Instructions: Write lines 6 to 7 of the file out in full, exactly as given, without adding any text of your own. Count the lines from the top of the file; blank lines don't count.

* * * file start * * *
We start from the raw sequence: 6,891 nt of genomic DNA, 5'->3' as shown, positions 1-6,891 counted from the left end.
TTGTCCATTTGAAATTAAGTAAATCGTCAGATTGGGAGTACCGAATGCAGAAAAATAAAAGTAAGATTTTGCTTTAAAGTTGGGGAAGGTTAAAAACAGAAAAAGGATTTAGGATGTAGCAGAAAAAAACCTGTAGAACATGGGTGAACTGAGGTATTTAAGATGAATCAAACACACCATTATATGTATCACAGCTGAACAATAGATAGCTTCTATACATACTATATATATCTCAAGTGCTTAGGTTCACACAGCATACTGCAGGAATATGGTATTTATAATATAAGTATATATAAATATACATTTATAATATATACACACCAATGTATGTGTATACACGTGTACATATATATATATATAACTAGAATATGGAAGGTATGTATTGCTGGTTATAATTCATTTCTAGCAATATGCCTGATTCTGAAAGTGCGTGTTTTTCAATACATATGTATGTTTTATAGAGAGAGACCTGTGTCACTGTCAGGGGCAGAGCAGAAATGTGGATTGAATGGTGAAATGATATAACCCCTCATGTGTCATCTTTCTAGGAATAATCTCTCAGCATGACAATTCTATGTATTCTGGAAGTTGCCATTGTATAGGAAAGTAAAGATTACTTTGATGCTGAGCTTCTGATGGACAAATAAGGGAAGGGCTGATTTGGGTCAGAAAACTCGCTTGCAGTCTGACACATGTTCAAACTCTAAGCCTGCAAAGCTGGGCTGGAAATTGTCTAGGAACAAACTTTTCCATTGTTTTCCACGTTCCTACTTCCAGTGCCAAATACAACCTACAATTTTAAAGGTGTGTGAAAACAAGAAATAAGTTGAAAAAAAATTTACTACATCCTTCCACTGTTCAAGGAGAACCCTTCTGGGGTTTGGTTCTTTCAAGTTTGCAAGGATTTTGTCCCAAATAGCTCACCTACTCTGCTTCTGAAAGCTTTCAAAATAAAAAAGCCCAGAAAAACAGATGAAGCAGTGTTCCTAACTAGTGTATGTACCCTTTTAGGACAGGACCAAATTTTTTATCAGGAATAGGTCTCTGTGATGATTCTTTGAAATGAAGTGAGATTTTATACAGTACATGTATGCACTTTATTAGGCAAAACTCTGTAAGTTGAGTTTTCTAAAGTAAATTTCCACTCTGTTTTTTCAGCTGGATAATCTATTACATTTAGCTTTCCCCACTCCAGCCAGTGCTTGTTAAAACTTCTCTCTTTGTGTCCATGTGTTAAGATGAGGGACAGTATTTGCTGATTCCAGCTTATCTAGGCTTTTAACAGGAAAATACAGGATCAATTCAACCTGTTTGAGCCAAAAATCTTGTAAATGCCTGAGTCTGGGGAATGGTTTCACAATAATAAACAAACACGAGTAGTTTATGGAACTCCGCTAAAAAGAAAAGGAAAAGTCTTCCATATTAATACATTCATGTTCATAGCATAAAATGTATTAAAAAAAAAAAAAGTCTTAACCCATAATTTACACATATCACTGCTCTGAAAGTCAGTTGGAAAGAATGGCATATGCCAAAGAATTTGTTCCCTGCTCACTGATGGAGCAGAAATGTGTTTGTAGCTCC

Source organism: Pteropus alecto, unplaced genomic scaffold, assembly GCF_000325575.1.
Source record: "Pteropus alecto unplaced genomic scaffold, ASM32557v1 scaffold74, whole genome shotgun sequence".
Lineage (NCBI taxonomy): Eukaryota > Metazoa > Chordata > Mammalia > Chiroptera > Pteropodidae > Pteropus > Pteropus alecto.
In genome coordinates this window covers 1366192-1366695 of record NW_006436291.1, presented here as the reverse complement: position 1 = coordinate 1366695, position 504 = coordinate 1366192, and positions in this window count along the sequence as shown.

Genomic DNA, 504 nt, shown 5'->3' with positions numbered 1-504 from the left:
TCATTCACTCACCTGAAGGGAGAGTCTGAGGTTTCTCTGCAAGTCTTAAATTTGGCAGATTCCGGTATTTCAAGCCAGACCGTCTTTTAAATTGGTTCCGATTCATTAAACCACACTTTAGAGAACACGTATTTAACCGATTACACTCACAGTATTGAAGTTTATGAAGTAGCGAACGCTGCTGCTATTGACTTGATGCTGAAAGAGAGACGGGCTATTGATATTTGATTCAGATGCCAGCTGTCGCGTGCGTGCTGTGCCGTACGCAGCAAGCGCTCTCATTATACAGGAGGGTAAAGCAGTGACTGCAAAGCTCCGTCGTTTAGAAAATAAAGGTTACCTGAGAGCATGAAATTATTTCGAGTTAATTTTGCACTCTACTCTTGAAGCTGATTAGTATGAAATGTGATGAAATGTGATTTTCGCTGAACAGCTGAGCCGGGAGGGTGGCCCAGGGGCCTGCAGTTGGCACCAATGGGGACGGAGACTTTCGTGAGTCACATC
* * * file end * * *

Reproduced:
In genome coordinates this window covers 1366192-1366695 of record NW_006436291.1, presented here as the reverse complement: position 1 = coordinate 1366695, position 504 = coordinate 1366192, and positions in this window count along the sequence as shown.

Genomic DNA, 504 nt, shown 5'->3' with positions numbered 1-504 from the left: